ABOUT THIS BOOK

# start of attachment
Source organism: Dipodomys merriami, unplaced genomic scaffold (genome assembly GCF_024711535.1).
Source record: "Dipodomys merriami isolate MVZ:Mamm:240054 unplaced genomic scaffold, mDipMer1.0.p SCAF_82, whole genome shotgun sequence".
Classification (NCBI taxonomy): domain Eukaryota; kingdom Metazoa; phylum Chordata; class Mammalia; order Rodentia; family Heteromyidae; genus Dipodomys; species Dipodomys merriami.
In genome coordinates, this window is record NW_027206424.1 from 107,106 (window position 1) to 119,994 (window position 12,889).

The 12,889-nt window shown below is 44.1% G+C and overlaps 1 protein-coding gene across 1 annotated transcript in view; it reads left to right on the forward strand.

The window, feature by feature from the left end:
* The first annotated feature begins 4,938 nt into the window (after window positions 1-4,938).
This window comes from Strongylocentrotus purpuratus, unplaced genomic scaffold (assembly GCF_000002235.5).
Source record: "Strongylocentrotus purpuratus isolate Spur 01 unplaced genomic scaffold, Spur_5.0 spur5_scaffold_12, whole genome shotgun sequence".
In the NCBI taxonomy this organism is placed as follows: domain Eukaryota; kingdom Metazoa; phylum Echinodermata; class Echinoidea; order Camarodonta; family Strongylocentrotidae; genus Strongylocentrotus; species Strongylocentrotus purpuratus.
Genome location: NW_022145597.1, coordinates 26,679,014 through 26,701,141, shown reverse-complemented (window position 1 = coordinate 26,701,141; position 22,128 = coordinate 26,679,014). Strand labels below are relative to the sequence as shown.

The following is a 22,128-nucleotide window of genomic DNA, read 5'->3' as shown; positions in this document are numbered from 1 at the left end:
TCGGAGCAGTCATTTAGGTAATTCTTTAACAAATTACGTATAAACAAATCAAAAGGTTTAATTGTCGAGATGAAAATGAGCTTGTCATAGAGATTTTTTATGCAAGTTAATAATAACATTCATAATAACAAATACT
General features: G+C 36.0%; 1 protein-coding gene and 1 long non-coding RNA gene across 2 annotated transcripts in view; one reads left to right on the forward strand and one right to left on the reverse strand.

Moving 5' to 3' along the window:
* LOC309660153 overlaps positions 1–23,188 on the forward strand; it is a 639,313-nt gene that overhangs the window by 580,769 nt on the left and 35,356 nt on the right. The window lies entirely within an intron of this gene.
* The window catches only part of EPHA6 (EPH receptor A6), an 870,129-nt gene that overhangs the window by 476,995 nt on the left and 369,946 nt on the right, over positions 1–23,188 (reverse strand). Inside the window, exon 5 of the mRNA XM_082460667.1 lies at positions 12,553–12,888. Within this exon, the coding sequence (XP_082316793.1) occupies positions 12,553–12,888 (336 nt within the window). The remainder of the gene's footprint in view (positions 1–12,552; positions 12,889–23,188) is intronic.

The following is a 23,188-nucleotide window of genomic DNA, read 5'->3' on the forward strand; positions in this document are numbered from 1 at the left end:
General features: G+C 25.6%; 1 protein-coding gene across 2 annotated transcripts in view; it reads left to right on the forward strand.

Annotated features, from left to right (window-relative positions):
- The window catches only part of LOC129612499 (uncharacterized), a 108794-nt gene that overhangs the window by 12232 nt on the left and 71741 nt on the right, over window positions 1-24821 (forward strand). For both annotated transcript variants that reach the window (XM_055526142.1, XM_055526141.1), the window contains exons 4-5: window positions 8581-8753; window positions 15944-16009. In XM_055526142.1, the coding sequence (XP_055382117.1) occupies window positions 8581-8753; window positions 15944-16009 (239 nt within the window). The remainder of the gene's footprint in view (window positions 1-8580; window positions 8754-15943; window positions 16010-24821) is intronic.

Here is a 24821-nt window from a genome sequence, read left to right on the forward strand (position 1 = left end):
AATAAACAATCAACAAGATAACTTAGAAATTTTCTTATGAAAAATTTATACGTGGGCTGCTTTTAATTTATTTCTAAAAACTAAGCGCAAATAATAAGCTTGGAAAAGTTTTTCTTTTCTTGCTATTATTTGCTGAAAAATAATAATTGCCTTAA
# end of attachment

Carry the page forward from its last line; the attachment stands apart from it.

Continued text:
Bits and Pieces: Screening Animal Life and Death gathers pivotal and more mundane moments, dispersed across a predominantly Western history of moving images, in which animals materialize in movies and TV shows, from iconic scenes of cattle slaughter in early Soviet montage to quandaries over hunting trophies in recent home-renovation reality TV series, to animals in Black horror films. Sarah O'Brien carefully views these fragments in dialogue with germinal texts at the intersection of animal studies, film and television studies, and cultural studies. She explores the capacity of moving images to unsettle the ways in which audiences have become habituated to viewing animal life and death on screens, and, more importantly, to understanding these images as more and less connected to the “production for consumption” of animals that is specific to modern industrialization. By looking back at films and TV series in which the places and practices of killing or keeping animals enter, occupy, or slip from the foreground, Bits and Pieces takes seriously the idea that cinema and television have the capacity not only to catch but to challenge and change viewers’ regard for animals.